Phil Mickelson’s broadcast debut was (in typical Phil fashion) a swashbuckling, rib-rattling success. In his hour inside the CBS booth during the third round of the PGA Championship from TPC Harding Park, Mickelson was engaging, entertaining, informative, and unapologetically himself — and golf fans loved it.
But perhaps more impressive than his on-camera success is the rousing goodwill he received from the broadcast community for his debut (with the exception of Nick Faldo, who served as the butt to more than a few jokes).
A few weeks after Phil’s debut, you can count Brandel Chamblee and Paul Azinger among those impressed.
“I love Phil,” Azinger said. “I thought he was awesome in the booth. He could do that anytime he wants. He and Faldo went at it kind of like Faldo and I went at it. I think it’s nice to have a foil sometimes, and that’s kind of how that looked to me.”
Chamblee echoed Azinger’s sentiment, even going as far as to compare Lefty to another star player turned right-hand-man to Jim Nantz.
“I think honestly he could get in the booth and be Tony Romo-esque,” Chamblee said in a conference call with media Monday. “He sounded like — look, he’s got a little bit of — and he’ll admit this, he’s got a little BS in him. He’s got a little — he wants to figure things out. He wants to give you the needle. He wants to have fun. He’s enjoyed — he enjoys all the smack talk in the game, and that makes for great commentating.”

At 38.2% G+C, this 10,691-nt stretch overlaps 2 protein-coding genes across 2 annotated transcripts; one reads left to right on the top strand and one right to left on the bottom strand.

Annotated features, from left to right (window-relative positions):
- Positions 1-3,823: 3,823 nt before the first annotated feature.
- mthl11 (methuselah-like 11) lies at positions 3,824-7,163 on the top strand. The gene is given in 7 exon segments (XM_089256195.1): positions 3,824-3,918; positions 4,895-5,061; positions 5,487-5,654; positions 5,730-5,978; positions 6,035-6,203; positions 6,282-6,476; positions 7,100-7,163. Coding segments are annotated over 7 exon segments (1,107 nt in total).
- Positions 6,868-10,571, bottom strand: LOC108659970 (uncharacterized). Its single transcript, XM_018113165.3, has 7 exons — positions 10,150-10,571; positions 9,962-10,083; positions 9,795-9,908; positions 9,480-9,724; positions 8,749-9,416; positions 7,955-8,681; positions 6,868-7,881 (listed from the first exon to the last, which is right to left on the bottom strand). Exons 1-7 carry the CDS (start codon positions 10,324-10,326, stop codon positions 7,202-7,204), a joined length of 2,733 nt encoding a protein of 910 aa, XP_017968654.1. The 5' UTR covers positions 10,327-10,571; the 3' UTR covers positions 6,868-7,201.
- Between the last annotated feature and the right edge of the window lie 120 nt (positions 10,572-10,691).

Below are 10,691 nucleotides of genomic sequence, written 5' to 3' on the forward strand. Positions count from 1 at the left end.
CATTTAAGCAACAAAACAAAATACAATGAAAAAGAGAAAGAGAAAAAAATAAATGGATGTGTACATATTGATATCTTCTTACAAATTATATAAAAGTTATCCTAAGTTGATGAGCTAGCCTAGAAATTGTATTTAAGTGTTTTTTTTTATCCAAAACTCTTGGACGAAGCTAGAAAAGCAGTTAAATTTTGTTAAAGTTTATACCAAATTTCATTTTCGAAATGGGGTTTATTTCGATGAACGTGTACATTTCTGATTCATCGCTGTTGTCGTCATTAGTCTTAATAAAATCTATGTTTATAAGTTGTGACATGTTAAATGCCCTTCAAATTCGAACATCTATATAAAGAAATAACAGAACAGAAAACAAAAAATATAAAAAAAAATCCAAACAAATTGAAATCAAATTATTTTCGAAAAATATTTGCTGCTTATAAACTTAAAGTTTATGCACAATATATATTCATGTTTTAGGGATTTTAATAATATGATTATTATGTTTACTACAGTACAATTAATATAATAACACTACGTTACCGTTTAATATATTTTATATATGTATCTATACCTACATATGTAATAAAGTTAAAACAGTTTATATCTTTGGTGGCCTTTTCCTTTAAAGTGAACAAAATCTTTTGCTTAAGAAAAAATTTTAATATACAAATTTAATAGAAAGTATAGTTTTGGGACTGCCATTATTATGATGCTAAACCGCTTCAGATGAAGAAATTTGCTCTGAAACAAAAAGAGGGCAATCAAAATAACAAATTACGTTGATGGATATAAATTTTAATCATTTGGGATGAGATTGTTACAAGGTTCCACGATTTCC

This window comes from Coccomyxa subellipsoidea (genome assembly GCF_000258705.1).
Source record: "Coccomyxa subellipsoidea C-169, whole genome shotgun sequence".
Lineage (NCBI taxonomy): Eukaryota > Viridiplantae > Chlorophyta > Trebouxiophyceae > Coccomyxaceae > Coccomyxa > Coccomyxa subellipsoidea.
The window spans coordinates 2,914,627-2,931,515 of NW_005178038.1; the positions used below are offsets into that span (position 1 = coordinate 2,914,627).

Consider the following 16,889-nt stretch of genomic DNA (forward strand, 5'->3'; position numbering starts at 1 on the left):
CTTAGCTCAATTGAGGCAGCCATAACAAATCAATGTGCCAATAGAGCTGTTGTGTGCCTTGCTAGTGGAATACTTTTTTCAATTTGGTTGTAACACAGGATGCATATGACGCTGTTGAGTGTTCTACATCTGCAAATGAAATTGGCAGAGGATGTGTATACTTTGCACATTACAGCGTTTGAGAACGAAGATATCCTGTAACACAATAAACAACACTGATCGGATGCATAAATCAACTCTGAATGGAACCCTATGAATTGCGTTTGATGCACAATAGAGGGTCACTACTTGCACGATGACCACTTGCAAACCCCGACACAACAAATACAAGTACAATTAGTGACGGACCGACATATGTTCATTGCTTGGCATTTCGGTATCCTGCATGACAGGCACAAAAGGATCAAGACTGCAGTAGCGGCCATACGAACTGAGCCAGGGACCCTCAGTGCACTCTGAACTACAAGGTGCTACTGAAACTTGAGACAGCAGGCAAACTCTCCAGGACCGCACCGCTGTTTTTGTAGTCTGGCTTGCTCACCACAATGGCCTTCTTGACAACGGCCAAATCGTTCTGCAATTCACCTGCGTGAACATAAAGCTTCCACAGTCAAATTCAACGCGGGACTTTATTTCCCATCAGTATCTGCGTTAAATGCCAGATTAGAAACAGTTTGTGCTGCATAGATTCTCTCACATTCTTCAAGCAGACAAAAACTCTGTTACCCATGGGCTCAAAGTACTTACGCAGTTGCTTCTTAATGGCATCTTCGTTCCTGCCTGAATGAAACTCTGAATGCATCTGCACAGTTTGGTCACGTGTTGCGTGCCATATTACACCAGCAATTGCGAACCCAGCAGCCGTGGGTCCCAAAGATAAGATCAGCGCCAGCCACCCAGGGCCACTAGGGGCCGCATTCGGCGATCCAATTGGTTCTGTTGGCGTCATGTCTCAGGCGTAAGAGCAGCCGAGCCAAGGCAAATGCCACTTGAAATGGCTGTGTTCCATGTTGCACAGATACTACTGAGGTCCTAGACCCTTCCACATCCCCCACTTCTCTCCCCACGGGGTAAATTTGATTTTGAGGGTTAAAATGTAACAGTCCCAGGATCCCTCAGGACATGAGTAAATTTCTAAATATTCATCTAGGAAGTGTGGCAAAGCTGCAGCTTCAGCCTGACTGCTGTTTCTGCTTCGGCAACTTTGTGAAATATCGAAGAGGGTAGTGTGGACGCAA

Back in 2017, Romo was hired by CBS Sports shortly after his retirement from the NFL to serve as the network’s lead football color analyst. Almost immediately, he became a broadcast sensation known for his proclivity for predicting plays before they happened.
In the spring of 2020, Romo signed a 10-year, $180 million dollar extension with the network. Romo’s deal is believed to be the highest-paying contract in sports broadcast history.
Phil, on the other hand, is busy winning Champions Tour events and marketing his “Coffee for Wellness.” For Chamblee, Mickelson and Romo share the rare intersection of entertainment and intuition.
“I listen to every word that’s said on air and check it and cross-check it, and I find myself pulling for the commentators as much as I do the players,” Chamblee said. “I want them to tell me something I don’t know. I want them to tell me something nobody else has thought of, and it’s hard to do that because the whole world is kicking and scratching for the same information and they all have the same information, and I thought Phil did that.”
And while Phil has no plans to retire to the booth anytime soon, the two NBC stars are anxious to see where his TV career goes.
“I thought it was hilarious; some of the most compelling golf I watched was watching Mickelson in the booth,” Azinger said. “I loved it. “